The answer is simple indeed. We are not able to tell just from looking at the person, if she is a daughter of a seamstress, or if she is a princess. But we are able to tell straight away when the person is black or white (although, of course, this is a spectrum and might not be so easy for the people of mixed race). So while a white daughter of a seamstress can put a queen’s dress and a crown and look convincing as an English queen, a black actress won’t be convincing as a (historical) English queen, unless she is made to look white-skinned by special effects make up. It’s not because being black is somehow worse. It is because, at least so far, English queens tend to be white. And can that answer be not pleasant? To Jacek Dehnel – perhaps – yes, as he seems to be pretty comfortable in his role of an enlightened man lecturing his stupid, backward countrymates. He seems also to be well fixated on his idea that one can tell if your ancestors were aristocrats or peasants just from looking at you (although he refused to explain how he does it to the people, who asked him about that on Facebook).
Next, he argues, that the nation is just a concept and that while for us, Poles, a homogenous society feels natural, the British society, thanks to the history of the British Empire, is by definition multicultural. And that Shakespeare is as much a part of the culture of a white English man, as of that of black descent. He’s right as well. They share culture, and they share history. But the history of the British Empire is, that while white people were enjoying their privileged lives, sometimes leading a luxury life at kings court, the ancestors of those who have a bit darker skins were most likely working hard to enrich those white Englishman, often as slaves.
Finally, Dehnel quotes someone, who asked if it would be OK for a white actor to play Nelson Mandela, or for a black actor to play Hitler, but refuses to answer it, instead suggesting that those, who need explaining such things are ignorant, and thus beyond any help. He finishes with, otherwise valid, statement, that the word is changing and today people fo various ethnical backgrounds mix with each other, so we cannot really talk about separate races, as we used to talk when people of different colours led completely separate lives, divided by thousands of miles or at least by the lines of the social divide. And he is right again. But in all of that lengthy essay, he failed to explain why criticizing the choice of a black actress to play a white historical character in a setting where historically black people had no right to be can cause dissonance to a viewer.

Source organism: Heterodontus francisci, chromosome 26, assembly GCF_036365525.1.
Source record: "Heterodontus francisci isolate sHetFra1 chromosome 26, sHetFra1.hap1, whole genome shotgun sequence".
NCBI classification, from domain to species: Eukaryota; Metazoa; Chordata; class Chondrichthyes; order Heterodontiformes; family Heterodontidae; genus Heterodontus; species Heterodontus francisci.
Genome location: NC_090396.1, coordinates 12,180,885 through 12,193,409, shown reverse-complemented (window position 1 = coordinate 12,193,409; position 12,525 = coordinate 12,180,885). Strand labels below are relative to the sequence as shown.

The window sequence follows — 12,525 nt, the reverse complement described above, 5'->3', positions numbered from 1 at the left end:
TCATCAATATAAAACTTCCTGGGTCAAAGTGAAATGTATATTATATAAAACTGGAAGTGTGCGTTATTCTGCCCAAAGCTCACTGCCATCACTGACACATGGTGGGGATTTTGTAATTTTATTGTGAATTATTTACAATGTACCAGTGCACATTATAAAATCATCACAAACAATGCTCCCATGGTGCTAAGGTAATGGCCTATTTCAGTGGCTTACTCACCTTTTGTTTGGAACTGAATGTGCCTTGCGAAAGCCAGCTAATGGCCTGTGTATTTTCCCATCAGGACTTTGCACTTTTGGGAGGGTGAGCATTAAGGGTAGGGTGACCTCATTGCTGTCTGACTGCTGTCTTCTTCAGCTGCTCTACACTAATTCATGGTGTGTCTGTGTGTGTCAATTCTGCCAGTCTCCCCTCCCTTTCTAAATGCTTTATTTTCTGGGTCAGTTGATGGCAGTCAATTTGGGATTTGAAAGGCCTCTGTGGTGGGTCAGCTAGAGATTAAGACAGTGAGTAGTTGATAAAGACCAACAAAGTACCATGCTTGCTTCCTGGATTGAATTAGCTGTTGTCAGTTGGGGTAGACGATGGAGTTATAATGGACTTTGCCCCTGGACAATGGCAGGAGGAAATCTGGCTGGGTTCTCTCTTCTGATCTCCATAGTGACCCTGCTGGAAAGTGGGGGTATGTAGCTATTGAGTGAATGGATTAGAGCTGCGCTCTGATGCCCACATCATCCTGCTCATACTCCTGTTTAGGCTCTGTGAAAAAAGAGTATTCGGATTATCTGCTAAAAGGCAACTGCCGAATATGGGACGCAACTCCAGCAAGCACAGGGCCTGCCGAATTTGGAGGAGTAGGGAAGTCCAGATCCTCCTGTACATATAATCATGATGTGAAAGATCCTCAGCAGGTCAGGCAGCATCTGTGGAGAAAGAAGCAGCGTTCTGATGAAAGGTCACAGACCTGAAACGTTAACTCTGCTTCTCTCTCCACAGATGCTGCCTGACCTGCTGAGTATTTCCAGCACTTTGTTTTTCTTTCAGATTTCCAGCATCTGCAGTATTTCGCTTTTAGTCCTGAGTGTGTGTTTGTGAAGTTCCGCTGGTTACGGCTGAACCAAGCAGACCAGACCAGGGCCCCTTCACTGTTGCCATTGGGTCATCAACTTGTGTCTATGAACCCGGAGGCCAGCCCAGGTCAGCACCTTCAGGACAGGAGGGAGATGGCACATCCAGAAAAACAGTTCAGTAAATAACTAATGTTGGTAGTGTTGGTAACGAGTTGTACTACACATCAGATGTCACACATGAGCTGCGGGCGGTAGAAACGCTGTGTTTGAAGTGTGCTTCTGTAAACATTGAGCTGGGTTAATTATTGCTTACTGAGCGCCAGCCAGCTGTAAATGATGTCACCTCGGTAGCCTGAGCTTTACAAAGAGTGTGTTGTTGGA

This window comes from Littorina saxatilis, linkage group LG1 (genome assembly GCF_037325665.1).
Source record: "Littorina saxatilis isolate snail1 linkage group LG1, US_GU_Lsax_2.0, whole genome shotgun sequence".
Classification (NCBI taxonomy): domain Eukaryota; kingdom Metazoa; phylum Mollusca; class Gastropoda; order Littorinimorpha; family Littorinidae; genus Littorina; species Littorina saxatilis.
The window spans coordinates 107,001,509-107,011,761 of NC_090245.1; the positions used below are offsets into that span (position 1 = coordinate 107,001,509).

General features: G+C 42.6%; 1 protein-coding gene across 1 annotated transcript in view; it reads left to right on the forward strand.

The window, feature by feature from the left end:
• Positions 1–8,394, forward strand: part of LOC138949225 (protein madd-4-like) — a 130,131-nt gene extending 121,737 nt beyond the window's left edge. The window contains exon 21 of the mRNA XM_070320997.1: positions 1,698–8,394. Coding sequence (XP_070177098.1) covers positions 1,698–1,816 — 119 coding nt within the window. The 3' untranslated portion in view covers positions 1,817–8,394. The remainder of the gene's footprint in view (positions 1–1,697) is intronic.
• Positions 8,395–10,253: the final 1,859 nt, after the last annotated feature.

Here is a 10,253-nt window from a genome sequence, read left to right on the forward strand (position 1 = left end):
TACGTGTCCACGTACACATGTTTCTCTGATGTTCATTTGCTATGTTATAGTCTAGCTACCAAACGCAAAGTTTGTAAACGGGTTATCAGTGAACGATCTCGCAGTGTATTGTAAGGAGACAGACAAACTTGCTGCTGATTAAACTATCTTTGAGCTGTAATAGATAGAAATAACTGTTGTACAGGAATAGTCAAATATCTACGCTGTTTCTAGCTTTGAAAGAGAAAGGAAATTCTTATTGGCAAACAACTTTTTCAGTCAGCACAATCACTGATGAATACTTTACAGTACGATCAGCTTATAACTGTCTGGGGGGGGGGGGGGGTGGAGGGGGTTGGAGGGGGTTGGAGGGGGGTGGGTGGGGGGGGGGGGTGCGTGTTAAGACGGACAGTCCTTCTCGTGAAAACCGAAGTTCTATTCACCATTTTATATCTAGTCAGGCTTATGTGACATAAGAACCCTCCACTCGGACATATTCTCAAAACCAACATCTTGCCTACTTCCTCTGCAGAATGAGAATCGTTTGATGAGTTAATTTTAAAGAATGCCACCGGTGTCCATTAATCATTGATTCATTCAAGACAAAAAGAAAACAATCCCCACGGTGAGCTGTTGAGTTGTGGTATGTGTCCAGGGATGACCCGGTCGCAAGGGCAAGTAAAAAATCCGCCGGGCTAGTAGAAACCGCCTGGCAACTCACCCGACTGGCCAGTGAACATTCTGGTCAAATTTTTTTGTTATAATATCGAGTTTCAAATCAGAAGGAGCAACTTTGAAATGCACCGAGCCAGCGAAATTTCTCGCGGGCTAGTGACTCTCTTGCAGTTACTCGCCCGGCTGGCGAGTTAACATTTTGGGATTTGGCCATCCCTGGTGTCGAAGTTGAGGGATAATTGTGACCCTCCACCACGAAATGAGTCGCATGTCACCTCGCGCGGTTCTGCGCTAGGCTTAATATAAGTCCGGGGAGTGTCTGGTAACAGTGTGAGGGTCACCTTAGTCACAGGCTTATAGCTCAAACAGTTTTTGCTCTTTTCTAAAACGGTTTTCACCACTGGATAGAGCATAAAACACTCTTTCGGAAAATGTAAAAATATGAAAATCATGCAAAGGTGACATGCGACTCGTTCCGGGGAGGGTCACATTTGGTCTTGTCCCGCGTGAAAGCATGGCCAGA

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Between the lines of Dehnel’s essay a simple message can be visible: a black actress has as much right to play any role she wants as the white one, and if someone dares to say a white actress would be better for some role, then he’s racist. And one can agree with that in principle, black actors should not be discriminated against. But as with every rule, there might be exceptions, where taking the actor’s skin colours in consideration while casting is not the case of racism.
One of such exceptions can be a genre of drama period, historical, or biographical movie, where the creators aim to create a believable picture of the era and the characters in question. That, for visual art like cinema, means in a huge part a visual representation. Mind you “believable” does not necessarily mean “100% historically accurate”. When I entered the discussion at Jacek Dehnel’s Facebook profile, his fans asked me mockingly “but do you know that NO actress will look perfectly like Ann Boylen” or were pointing some other historical accuracies in other movies. But they miss the point: we don’t need 100% accuracy. We need a sufficiently good approximation to make it believable.
Let’s imagine a movie scene: a detachment of soldiers leaves their hometown to join their brothers in arms in the trenches of World War 1. Their girlfriends are in tears, last kisses on the platforms, and they are ordered to get on board the train. The steam engine whistles, and with the great rumble the train leaves the platform, leaving the girls, the clouds of black smoke and white steam behind. A moving scene. And would most people be bothered if the locomotive used in the movie was manufactured in 1922 and the cars were even younger? If the girls on the platform were wearing dresses tailored in the way that came to the fashion only five years after the action supposedly took place? Unless they are some train or historic fashion nerds – probably not.
But now imagine the same scene. The soldiers wave their goodbyes and then stand in the row, to enter the shiny TGV train through the narrow dors. They place themselves in the windows, that don’t open, and send kisses to their girlfriends, who wear wet look leggings and dr Martens shoes, while their train leaves the platform in silence, broken only by a quiet hum of its electric engine. Even someone with absolutely no knowledge of the XX century would fail to notice that something was not right in that scene, right? While this could work in the certain convention of an ahistoric movie, in a typical period drama that would be considered a big mistake, grossly spoiling the immersive experience…